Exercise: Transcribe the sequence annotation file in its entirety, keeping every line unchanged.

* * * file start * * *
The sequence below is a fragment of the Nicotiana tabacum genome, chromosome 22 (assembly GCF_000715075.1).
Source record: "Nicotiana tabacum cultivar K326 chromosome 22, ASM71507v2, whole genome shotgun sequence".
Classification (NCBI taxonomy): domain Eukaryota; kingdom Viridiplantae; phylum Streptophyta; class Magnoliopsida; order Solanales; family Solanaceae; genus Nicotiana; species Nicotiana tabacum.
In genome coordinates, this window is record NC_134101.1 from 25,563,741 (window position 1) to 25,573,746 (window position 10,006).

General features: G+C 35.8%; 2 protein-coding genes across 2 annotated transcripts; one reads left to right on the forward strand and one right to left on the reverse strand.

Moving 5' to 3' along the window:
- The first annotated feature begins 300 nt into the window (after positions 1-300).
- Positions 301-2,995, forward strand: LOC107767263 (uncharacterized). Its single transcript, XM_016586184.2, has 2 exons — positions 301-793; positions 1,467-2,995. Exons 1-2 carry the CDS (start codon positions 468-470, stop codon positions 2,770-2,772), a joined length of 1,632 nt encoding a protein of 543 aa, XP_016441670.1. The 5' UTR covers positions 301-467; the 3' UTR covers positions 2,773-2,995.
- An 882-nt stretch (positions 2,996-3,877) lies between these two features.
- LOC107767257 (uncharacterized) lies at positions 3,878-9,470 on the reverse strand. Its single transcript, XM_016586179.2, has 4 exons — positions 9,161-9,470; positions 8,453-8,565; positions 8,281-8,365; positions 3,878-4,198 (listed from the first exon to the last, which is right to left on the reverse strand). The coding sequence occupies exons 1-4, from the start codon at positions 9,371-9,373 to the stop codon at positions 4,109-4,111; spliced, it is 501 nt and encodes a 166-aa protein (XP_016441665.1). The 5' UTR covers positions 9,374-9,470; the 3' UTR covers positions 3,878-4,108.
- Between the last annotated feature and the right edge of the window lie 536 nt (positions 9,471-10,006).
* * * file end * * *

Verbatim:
The sequence below is a fragment of the Nicotiana tabacum genome, chromosome 22 (assembly GCF_000715075.1).
Source record: "Nicotiana tabacum cultivar K326 chromosome 22, ASM71507v2, whole genome shotgun sequence".
Classification (NCBI taxonomy): domain Eukaryota; kingdom Viridiplantae; phylum Streptophyta; class Magnoliopsida; order Solanales; family Solanaceae; genus Nicotiana; species Nicotiana tabacum.
In genome coordinates, this window is record NC_134101.1 from 25,563,741 (window position 1) to 25,573,746 (window position 10,006).

General features: G+C 35.8%; 2 protein-coding genes across 2 annotated transcripts; one reads left to right on the forward strand and one right to left on the reverse strand.

Moving 5' to 3' along the window:
- The first annotated feature begins 300 nt into the window (after positions 1-300).
- Positions 301-2,995, forward strand: LOC107767263 (uncharacterized). Its single transcript, XM_016586184.2, has 2 exons — positions 301-793; positions 1,467-2,995. Exons 1-2 carry the CDS (start codon positions 468-470, stop codon positions 2,770-2,772), a joined length of 1,632 nt encoding a protein of 543 aa, XP_016441670.1. The 5' UTR covers positions 301-467; the 3' UTR covers positions 2,773-2,995.
- An 882-nt stretch (positions 2,996-3,877) lies between these two features.
- LOC107767257 (uncharacterized) lies at positions 3,878-9,470 on the reverse strand. Its single transcript, XM_016586179.2, has 4 exons — positions 9,161-9,470; positions 8,453-8,565; positions 8,281-8,365; positions 3,878-4,198 (listed from the first exon to the last, which is right to left on the reverse strand). The coding sequence occupies exons 1-4, from the start codon at positions 9,371-9,373 to the stop codon at positions 4,109-4,111; spliced, it is 501 nt and encodes a 166-aa protein (XP_016441665.1). The 5' UTR covers positions 9,374-9,470; the 3' UTR covers positions 3,878-4,108.
- Between the last annotated feature and the right edge of the window lie 536 nt (positions 9,471-10,006).